Alongside Vice President Joe Biden and a group of children who had written in support, President Barack Obama signed a proposal to Congress on Wednesday to strengthen United States gun laws. These included universal background checks, limiting the number of bullets in a clip and renewing a ban on military-grade assault rifles.
"If America worked harder to keep guns out of the hands of dangerous people, there would be fewer atrocities like the one that occurred in Newtown," Obama said.
He listed some specific measures, including a 10-round limit on magazines for firearms, and asked Congress to confirm Todd Jones to fill the long-dormant role of chief for the Bureau of Alchol, Tobacco and Firearms — and briefly mentioned other measures, including helping schools hire more resource officers and making sure mental health professionals have the tools they need. He suggested Congress should fund research into the link between gun violence and violent video games.
The advocacy group Sandy Hook Promise issued a statement applauding the president's approach. As it has said before, though, including at its press conference Monday, change can't stop at new legislation. The statement came from one of the group's co-founder, Tim Makris, a Sandy Hook Elementary School parent.
However, not everybody was supportive of the measures, with the conservative group FreedomWatch announcing it is suing the White House task force that led to the gun control proposals offered by the president. The suit alleges the White House group conducted illegal meetings with lobbyists without the required public notice. The suit was filed in Florida federal court seeking to eliminate the task force and prevent any of its proposals from becoming law, The Hill reports.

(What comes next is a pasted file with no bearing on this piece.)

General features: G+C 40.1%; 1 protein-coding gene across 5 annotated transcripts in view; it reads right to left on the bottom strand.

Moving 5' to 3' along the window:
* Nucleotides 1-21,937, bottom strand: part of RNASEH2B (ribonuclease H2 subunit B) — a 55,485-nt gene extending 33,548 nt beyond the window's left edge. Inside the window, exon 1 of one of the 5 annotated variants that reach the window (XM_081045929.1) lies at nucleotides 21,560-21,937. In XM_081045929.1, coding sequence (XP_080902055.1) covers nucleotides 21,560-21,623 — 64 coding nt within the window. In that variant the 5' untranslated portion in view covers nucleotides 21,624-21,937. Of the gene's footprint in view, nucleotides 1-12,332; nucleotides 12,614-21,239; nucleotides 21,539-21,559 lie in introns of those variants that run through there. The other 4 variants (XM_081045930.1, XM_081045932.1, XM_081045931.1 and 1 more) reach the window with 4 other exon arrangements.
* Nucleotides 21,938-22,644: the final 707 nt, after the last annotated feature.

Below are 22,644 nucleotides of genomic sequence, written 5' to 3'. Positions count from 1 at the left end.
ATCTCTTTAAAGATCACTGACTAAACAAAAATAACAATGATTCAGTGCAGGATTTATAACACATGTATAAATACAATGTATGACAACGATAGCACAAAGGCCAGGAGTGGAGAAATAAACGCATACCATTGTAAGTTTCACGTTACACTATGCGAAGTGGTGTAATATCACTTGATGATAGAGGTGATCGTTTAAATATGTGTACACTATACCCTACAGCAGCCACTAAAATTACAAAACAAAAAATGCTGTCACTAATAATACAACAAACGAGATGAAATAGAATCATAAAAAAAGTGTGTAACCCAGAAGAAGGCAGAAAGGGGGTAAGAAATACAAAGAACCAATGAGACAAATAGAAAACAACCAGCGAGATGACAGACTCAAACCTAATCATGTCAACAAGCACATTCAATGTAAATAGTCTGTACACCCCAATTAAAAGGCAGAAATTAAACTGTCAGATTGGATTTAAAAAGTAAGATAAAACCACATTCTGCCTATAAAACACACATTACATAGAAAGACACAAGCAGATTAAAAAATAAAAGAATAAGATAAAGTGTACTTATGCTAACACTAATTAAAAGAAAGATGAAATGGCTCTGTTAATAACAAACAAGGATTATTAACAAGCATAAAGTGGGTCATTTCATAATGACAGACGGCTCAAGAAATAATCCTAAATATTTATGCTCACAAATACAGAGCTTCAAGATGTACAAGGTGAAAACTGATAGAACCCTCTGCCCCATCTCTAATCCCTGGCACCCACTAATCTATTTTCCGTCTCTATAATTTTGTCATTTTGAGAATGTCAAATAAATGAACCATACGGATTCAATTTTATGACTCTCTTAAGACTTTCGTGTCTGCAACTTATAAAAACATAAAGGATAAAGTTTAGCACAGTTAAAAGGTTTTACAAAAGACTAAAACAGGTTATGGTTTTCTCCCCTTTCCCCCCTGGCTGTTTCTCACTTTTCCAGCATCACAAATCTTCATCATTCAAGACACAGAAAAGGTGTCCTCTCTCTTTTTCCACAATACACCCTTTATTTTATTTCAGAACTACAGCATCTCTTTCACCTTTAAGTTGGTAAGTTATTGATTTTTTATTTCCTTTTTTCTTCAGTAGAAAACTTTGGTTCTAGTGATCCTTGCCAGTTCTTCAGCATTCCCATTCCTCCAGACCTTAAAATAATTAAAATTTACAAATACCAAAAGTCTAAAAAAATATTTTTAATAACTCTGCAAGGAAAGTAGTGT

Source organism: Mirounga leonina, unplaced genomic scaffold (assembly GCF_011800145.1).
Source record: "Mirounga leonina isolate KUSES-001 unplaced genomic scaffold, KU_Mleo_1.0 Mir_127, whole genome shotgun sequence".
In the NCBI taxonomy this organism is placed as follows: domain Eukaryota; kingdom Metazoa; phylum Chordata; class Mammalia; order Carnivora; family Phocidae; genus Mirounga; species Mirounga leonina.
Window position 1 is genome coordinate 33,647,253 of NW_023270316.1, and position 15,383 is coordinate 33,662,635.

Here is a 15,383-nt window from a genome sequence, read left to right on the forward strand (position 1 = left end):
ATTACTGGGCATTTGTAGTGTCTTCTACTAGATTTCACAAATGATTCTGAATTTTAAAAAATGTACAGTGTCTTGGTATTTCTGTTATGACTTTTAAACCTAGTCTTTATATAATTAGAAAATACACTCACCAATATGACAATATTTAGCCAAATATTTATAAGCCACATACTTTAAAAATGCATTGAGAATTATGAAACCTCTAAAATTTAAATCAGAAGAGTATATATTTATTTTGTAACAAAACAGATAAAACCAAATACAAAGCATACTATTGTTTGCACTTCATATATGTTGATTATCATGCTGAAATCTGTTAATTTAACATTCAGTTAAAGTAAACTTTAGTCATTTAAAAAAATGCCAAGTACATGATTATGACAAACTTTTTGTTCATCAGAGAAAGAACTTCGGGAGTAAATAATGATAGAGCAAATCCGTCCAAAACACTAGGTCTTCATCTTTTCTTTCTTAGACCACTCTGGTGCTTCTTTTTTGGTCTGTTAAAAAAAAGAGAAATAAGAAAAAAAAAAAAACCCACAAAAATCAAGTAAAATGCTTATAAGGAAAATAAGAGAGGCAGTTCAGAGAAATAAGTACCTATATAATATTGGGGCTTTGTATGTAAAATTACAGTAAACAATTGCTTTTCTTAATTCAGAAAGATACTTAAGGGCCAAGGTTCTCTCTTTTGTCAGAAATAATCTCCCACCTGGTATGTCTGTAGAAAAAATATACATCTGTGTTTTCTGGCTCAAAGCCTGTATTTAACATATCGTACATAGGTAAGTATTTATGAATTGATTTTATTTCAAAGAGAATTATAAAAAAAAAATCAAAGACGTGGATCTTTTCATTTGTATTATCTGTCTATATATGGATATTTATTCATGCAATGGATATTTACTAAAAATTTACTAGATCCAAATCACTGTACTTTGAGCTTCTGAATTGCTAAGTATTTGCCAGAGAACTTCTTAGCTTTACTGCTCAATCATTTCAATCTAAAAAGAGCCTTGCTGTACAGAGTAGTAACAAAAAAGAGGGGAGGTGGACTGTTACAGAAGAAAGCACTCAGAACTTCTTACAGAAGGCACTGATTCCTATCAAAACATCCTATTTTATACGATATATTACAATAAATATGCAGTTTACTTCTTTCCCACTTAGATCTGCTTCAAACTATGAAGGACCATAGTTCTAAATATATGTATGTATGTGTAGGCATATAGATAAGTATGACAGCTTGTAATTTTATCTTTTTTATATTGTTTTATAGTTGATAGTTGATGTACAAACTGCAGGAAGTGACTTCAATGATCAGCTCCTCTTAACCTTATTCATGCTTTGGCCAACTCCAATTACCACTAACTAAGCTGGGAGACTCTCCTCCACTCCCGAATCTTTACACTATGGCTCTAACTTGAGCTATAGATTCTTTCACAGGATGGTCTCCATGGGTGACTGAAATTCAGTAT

Others were critical of the president using children as "props," drawing comparisons to the children Hitler surrounded himself with when attempting to sway public opinion. Although the National Rifle Association released a controversial ad asking why the president's children should get armed security while others had to be schooled in "gun free" zones, the organization took a softer tone in a statement released following the president's press conference. The full statement by the NRA released Wednesday reads:
Throughout its history, the National Rifle Association has led efforts to promote safety and responsible gun ownership. Keeping our children and society safe remains our top priority.
The NRA will continue to focus on keeping our children safe and securing our schools, fixing our broken mental health system, and prosecuting violent criminals to the fullest extent of the law. We look forward to working with Congress on a bi-partisan basis to find real solutions to protecting America’s most valuable asset – our children.
Attacking firearms and ignoring children is not a solution to the crisis we face as a nation. Only honest, law-abiding gun owners will be affected and our children will remain vulnerable to the inevitability of more tragedy.
What is your opinion of the president's proposals? A step in the right direction to fix the problems of gun violence in our country? Or way too far — an overstep of his authority?